. Risk Factors for Young-Onset Dementia in the UK Biobank. JAMA Neurol. 2024 Feb 1;81(2):134-142. PubMed.


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  1. This study identified risk factors for young-onset dementia, including: lower formal education, lower socioeconomic status, carrying two apolipoprotein e4 alleles, no alcohol use, alcohol use disorder, social isolation, vitamin D deficiency, high C-reactive protein levels (women only), lower handgrip strength, hearing impairment, orthostatic hypotension, stroke, diabetes (men only), heart disease, and depression.

    The take-home message is that risk factors for young-onset dementia identified from the U.K. Biobank include many, but not all, of the same risk factors as those identified for older-onset, aka late-onset dementia. I can summarize in two words the most important thing to do to reduce your risk of dementia, whether you are young or old: Stay healthy!

    The biggest thing that surprised me were the risk factors that were missing: physical activity, diet, high blood pressure.

    To understand the risk factors, I think it is helpful to think about them in categories.

    There are risk factors that we know, or suspect, to actually cause dementia, either directly or indirectly. These include carrying two apolipoprotein e4 alleles, alcohol use disorder, social isolation, vitamin D deficiency, hearing impairment, stroke, diabetes, and heart disease.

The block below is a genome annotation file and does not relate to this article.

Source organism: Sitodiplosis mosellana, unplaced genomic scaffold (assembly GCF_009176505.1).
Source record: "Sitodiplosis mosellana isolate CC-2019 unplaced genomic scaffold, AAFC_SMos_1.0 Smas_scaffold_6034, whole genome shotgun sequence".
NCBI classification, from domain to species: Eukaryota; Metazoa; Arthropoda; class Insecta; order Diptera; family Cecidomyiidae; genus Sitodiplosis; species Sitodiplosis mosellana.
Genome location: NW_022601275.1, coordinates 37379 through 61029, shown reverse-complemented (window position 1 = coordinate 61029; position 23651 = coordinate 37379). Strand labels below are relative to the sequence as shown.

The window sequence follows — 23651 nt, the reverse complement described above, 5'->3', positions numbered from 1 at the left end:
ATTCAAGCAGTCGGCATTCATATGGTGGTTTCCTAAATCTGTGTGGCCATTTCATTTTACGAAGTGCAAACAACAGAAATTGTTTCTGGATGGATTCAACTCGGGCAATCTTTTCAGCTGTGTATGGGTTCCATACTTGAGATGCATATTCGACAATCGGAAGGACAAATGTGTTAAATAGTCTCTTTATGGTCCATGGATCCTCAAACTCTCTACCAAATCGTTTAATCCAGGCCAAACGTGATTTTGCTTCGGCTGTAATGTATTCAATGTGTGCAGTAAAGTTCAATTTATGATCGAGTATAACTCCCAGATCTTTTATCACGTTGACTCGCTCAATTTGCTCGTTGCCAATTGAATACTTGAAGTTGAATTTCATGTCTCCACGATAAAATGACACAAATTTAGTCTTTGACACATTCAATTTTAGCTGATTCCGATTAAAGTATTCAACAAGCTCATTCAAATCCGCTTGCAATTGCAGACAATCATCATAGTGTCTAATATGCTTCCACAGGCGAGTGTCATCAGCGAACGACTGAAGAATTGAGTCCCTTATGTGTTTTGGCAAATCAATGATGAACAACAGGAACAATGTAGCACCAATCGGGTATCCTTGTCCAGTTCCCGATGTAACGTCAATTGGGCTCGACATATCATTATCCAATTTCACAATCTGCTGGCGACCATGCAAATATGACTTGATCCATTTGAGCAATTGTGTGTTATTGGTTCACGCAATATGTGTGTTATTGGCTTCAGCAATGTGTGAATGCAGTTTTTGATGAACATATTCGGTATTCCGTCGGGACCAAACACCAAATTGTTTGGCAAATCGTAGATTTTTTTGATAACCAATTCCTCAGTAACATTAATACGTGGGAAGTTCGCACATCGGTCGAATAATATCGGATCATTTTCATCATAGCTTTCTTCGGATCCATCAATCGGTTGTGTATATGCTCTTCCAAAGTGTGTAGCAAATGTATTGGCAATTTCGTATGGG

Other risk factors may not cause dementia but may be associated with less cognitive reserve, leading dementia symptoms to show up earlier. These include lower formal education and lower socioeconomic status.

    Some apparent risk factors may be attributable to “reverse causation.” In other words, the impending dementia may cause symptoms that, because they present before overt dementia, appear to be risk factors. These include: lower handgrip strength (a sign of frailty), no alcohol use (because once people develop memory loss they may stop drinking, also known as the “healthy drinker effect”), and depression (because many people get sad when they have trouble remembering or when they are worried about having dementia).

    Lastly, there are risk factors that could be either a contributing cause or a result of the impending dementia. These include high C-reactive protein (a sign of inflammation) and orthostatic hypotension (which can lead to brain damage and dementia but can also be a result of some types of dementia).

    Prior studies also found the following risk factors associated with young-onset dementia: stroke, depression, alcohol use disorder, vitamin D deficiency, and social isolation. There were also some risk factors found in prior studies not found in this study: height, hypertension, dementia in the father, overall cognitive function, drug use disorder, and neuroleptic use (medication used to treat agitation or psychosis).

    View all comments by Andrew E. Budson

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  1. Similar Risk Factors Found for Young- and Late-Onset Dementia


  1. APOE C130R (ApoE4)